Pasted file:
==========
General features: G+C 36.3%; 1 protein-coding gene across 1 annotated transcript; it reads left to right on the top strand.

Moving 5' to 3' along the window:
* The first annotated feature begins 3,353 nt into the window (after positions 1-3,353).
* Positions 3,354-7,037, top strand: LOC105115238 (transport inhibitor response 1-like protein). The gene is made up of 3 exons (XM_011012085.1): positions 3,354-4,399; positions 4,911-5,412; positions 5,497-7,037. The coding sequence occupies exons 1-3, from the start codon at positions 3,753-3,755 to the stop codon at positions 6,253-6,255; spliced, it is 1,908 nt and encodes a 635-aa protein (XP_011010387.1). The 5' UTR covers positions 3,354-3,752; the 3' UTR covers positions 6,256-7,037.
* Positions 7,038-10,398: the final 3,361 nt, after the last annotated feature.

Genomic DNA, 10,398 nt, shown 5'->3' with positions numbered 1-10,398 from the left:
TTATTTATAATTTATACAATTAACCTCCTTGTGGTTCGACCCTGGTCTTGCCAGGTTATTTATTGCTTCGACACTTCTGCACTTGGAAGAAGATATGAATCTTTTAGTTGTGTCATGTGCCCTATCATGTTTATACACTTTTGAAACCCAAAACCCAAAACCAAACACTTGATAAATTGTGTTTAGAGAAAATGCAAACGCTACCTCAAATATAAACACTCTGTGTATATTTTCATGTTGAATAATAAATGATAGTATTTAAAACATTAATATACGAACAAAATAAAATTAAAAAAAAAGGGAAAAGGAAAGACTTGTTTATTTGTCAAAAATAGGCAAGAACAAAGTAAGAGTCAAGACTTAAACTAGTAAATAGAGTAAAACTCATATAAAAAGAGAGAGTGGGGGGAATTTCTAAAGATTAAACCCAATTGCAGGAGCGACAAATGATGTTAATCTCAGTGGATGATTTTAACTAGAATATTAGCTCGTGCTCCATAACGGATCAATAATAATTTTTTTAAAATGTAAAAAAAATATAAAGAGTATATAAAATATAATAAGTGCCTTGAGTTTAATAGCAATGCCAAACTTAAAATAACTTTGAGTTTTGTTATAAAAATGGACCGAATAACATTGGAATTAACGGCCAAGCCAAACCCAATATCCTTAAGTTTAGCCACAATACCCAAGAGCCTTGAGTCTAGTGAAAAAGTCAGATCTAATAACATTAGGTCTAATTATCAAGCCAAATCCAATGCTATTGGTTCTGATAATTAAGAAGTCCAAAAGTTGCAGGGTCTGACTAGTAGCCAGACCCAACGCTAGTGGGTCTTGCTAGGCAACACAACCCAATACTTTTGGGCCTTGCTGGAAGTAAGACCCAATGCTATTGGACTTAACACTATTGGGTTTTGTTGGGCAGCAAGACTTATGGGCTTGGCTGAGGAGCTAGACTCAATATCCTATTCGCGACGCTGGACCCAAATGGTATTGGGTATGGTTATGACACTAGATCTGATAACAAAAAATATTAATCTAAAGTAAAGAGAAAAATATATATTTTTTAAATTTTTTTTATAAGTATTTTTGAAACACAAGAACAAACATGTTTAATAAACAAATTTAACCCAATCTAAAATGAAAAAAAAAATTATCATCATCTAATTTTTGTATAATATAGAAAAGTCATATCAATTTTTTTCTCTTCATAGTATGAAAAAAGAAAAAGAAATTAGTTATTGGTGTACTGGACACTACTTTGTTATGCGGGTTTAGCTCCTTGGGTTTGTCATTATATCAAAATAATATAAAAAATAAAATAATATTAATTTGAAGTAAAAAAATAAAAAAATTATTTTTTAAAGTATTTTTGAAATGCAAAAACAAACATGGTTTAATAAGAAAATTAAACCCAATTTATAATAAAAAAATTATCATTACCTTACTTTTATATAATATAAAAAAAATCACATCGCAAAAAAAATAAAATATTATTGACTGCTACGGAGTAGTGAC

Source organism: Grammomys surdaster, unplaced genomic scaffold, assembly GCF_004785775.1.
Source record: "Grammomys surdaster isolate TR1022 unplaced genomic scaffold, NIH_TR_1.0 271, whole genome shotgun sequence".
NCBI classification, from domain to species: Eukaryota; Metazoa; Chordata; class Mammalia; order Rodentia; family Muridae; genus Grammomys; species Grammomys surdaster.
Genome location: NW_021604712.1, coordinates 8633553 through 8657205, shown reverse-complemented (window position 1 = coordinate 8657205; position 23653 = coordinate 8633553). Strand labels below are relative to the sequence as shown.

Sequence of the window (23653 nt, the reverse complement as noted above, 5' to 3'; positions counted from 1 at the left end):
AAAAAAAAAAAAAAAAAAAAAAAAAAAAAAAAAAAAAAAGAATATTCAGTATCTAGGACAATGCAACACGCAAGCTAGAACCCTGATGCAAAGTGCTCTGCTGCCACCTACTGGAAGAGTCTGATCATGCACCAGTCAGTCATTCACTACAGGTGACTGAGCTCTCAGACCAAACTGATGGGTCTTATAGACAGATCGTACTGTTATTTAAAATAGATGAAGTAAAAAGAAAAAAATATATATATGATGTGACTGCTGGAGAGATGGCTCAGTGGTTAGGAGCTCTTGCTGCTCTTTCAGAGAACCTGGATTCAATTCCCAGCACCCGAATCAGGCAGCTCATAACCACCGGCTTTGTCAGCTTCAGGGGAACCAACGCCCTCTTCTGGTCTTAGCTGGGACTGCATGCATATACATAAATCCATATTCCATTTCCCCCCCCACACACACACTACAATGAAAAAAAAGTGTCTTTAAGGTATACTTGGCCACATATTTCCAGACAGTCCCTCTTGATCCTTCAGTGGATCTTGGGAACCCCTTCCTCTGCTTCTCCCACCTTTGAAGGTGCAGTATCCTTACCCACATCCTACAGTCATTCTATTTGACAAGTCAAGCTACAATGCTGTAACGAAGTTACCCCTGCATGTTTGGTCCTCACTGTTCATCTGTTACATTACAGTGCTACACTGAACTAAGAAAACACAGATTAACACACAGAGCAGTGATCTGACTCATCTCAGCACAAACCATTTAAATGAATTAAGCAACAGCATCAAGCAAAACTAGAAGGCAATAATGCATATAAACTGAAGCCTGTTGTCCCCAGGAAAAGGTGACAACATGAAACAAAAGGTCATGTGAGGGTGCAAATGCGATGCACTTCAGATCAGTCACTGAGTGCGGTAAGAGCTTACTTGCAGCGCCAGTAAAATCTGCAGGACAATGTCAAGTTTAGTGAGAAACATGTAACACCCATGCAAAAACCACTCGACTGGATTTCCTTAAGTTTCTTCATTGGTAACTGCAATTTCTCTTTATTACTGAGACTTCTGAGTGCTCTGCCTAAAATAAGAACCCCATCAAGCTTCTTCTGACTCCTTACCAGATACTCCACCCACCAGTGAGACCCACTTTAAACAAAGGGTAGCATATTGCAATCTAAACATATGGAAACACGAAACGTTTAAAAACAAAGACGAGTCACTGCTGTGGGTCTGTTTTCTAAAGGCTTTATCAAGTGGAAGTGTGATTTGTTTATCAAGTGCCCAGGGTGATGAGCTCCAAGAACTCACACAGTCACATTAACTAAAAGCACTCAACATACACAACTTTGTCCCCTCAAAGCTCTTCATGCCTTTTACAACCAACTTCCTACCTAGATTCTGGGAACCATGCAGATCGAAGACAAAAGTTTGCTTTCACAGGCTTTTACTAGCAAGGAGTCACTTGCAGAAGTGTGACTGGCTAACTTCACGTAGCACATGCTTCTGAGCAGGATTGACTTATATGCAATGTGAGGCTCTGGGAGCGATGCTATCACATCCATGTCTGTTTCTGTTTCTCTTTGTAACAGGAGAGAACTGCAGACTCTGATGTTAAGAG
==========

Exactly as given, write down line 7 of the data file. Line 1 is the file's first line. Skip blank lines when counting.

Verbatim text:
TTATTTATAATTTATACAATTAACCTCCTTGTGGTTCGACCCTGGTCTTGCCAGGTTATTTATTGCTTCGACACTTCTGCACTTGGAAGAAGATATGAATCTTTTAGTTGTGTCATGTGCCCTATCATGTTTATACACTTTTGAAACCCAAAACCCAAAACCAAACACTTGATAAATTGTGTTTAGAGAAAATGCAAACGCTACCTCAAATATAAACACTCTGTGTATATTTTCATGTTGAATAATAAATGATAGTATTTAAAACATTAATATACGAACAAAATAAAATTAAAAAAAAAGGGAAAAGGAAAGACTTGTTTATTTGTCAAAAATAGGCAAGAACAAAGTAAGAGTCAAGACTTAAACTAGTAAATAGAGTAAAACTCATATAAAAAGAGAGAGTGGGGGGAATTTCTAAAGATTAAACCCAATTGCAGGAGCGACAAATGATGTTAATCTCAGTGGATGATTTTAACTAGAATATTAGCTCGTGCTCCATAACGGATCAATAATAATTTTTTTAAAATGTAAAAAAAATATAAAGAGTATATAAAATATAATAAGTGCCTTGAGTTTAATAGCAATGCCAAACTTAAAATAACTTTGAGTTTTGTTATAAAAATGGACCGAATAACATTGGAATTAACGGCCAAGCCAAACCCAATATCCTTAAGTTTAGCCACAATACCCAAGAGCCTTGAGTCTAGTGAAAAAGTCAGATCTAATAACATTAGGTCTAATTATCAAGCCAAATCCAATGCTATTGGTTCTGATAATTAAGAAGTCCAAAAGTTGCAGGGTCTGACTAGTAGCCAGACCCAACGCTAGTGGGTCTTGCTAGGCAACACAACCCAATACTTTTGGGCCTTGCTGGAAGTAAGACCCAATGCTATTGGACTTAACACTATTGGGTTTTGTTGGGCAGCAAGACTTATGGGCTTGGCTGAGGAGCTAGACTCAATATCCTATTCGCGACGCTGGACCCAAATGGTATTGGGTATGGTTATGACACTAGATCTGATAACAAAAAATATTAATCTAAAGTAAAGAGAAAAATATATATTTTTTAAATTTTTTTTATAAGTATTTTTGAAACACAAGAACAAACATGTTTAATAAACAAATTTAACCCAATCTAAAATGAAAAAAAAAATTATCATCATCTAATTTTTGTATAATATAGAAAAGTCATATCAATTTTTTTCTCTTCATAGTATGAAAAAAGAAAAAGAAATTAGTTATTGGTGTACTGGACACTACTTTGTTATGCGGGTTTAGCTCCTTGGGTTTGTCATTATATCAAAATAATATAAAAAATAAAATAATATTAATTTGAAGTAAAAAAATAAAAAAATTATTTTTTAAAGTATTTTTGAAATGCAAAAACAAACATGGTTTAATAAGAAAATTAAACCCAATTTATAATAAAAAAATTATCATTACCTTACTTTTATATAATATAAAAAAAATCACATCGCAAAAAAAATAAAATATTATTGACTGCTACGGAGTAGTGAC